The package of products Kodak put together for a real estate office consists of five items: a small camera with a wide-angle lens that can make tight quarters look spacious; a pocket digital video camera for creating instant virtual tours; digital (picture) frames with built-in Wi-Fi capability; all-in-one printers (copy, scan and fax); and a dedicated scanner for big, multipage projects.

This all sounded good, but I needed to test some of these products. Since I’m not a broker, it wouldn’t do me any good to handle the offerings, so I decided to let a couple of my readers, who are brokers, play with the Kodak products.

I had a Kodak M580 camera sent to Rod Weaver, managing director of Crye-Leike Realtors in Madison, Ala.

In his report to me, Weaver said, "I had a couple of listings and once I got the camera, I used it to do the photography. The main thing for me was the wide-angle, which was awesome. What I do is get in one corner of a room and try to capture it wall-to-wall. Most point-and-shoot cameras don’t have a large wide-angle lens to capture it all. The Kodak 580 was able to capture the room wall-to-wall."

Weaver added one other commendation: "What I really loved about the camera was that the software to download or file-share is built into it. For my business, I have a computer at home; my assistant at the office has a computer; and I have a whole team working for me. There are multiple computers. When I plug the camera into a computer, the software is already there — I don’t have to worry about a disc (loading a program). It makes it real easy."

An associate of Weaver’s, Dan Griess, general manager of the Chattanooga, Tenn., region for Crye-Leike Realtors, tried out the Kodak Zi8, a pocket digital video camera.

"I’ve got a Droid and this was smaller," said Griess. "This was easy to use. It being small, my hand would shake a bit, but it has image stabilization."

The two uses that he sees for this product are creating virtual tours and previews.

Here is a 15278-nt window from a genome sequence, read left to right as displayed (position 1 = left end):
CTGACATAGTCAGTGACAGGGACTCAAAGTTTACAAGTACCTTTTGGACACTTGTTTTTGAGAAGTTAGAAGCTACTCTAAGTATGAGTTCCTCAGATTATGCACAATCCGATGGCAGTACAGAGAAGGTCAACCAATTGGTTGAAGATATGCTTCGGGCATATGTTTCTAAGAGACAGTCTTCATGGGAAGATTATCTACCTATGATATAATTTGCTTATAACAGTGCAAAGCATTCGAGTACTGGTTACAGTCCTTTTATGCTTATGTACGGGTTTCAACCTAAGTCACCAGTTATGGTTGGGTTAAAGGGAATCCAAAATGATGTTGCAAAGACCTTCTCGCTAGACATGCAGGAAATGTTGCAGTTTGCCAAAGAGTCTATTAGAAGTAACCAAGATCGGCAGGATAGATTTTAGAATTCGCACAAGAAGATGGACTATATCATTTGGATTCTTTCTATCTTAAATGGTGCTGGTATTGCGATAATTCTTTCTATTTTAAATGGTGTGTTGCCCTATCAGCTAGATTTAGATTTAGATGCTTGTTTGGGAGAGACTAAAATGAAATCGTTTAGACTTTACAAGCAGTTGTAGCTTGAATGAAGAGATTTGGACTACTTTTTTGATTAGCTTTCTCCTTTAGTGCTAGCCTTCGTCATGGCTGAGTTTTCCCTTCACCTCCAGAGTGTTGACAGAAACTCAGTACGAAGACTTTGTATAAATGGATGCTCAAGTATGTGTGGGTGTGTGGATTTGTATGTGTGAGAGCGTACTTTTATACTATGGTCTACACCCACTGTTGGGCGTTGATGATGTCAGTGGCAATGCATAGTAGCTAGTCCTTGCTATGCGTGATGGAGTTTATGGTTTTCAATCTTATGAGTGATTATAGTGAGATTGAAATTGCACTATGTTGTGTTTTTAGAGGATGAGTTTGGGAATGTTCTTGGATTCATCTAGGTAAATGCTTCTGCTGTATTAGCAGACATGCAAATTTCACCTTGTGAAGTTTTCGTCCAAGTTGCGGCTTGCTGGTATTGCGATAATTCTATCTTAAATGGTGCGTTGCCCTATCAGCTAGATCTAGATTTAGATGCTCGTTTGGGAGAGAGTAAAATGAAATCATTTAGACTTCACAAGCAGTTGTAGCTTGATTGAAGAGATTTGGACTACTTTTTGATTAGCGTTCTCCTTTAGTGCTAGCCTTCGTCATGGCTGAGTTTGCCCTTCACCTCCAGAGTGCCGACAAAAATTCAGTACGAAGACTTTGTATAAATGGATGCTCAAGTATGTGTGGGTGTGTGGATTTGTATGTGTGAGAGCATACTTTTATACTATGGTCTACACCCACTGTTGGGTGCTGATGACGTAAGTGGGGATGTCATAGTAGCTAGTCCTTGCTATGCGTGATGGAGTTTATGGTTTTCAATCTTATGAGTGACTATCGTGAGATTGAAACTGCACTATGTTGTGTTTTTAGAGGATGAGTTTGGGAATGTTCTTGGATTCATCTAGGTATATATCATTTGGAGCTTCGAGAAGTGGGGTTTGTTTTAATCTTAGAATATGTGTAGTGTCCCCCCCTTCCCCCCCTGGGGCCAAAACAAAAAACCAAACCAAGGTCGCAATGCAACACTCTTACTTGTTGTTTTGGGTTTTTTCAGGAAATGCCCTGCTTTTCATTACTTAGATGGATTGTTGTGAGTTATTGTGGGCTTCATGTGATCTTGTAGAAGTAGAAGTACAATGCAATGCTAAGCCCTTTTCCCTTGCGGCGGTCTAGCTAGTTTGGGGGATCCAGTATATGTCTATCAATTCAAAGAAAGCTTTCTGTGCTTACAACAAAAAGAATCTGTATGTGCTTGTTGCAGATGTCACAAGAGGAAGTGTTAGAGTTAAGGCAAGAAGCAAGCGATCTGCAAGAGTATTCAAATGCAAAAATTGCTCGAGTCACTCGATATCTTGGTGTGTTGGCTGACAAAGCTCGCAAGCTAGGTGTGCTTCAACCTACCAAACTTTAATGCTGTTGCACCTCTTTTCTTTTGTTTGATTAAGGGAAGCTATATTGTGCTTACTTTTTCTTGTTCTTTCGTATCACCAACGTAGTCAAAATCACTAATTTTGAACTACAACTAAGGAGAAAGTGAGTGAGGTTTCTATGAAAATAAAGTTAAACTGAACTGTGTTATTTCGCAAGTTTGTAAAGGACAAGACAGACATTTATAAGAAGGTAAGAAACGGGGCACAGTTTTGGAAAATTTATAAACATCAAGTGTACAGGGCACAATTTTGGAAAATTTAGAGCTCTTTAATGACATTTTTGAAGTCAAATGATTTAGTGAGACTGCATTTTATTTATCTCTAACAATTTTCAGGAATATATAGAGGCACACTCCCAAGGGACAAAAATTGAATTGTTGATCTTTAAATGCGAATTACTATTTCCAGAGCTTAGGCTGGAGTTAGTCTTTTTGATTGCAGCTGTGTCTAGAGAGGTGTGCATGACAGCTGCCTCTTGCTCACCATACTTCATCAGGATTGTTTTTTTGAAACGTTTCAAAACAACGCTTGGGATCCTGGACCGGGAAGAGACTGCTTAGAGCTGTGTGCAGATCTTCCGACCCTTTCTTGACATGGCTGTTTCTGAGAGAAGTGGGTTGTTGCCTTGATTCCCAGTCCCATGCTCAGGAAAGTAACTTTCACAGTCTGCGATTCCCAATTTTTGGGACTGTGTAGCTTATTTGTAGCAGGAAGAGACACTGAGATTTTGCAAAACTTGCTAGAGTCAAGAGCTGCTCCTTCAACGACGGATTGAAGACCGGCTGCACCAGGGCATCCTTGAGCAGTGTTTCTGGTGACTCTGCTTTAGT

"Since the camera has a YouTube link, you could (record) a property (video) and create YouTube tours," said Griess. "We also do previews a lot — this would be very helpful, as we could just send someone a streaming file."

Griess did, however, have two criticisms. The first is that to do really anything with the product one needs to buy a bigger memory card; and secondly, you need to download some software.

The really good fun was when Griess went to a broker networking meeting and whipped out his pocket gizmo, one-upping everyone on the next great technology.

I also received a Kodak product to try out — it was the ESP Office 6150 all-in-one inkjet printer.

Here’s my report. Once I received the product, things started off badly. I couldn’t get the CD program to function, which was actually a problem with my computer and not the CD, so I decided to download the software from the Kodak site. Well, that didn’t work either.

My next shot was the technical assistance line, which transferred me to a tech aide in Delhi, India, who was absolutely fabulous and got me hooked up with no further problems.

The 6150 was smaller than my old all-in-one inkjet, which I liked. And all functions were good. The true test would have been to print a brochure, but I’m not a broker so that was not going to happen. However, I came up with a workable alternative.

My wife has been taking family photos upon family photos but not printing any of them. I said, "Here’s the new printer — go for it." I went downstairs to read a book and she stepped into the breach, knocking out at least two dozen family photos.

She had a "heckuva" good time and gave the new printer a rating of two thumbs up.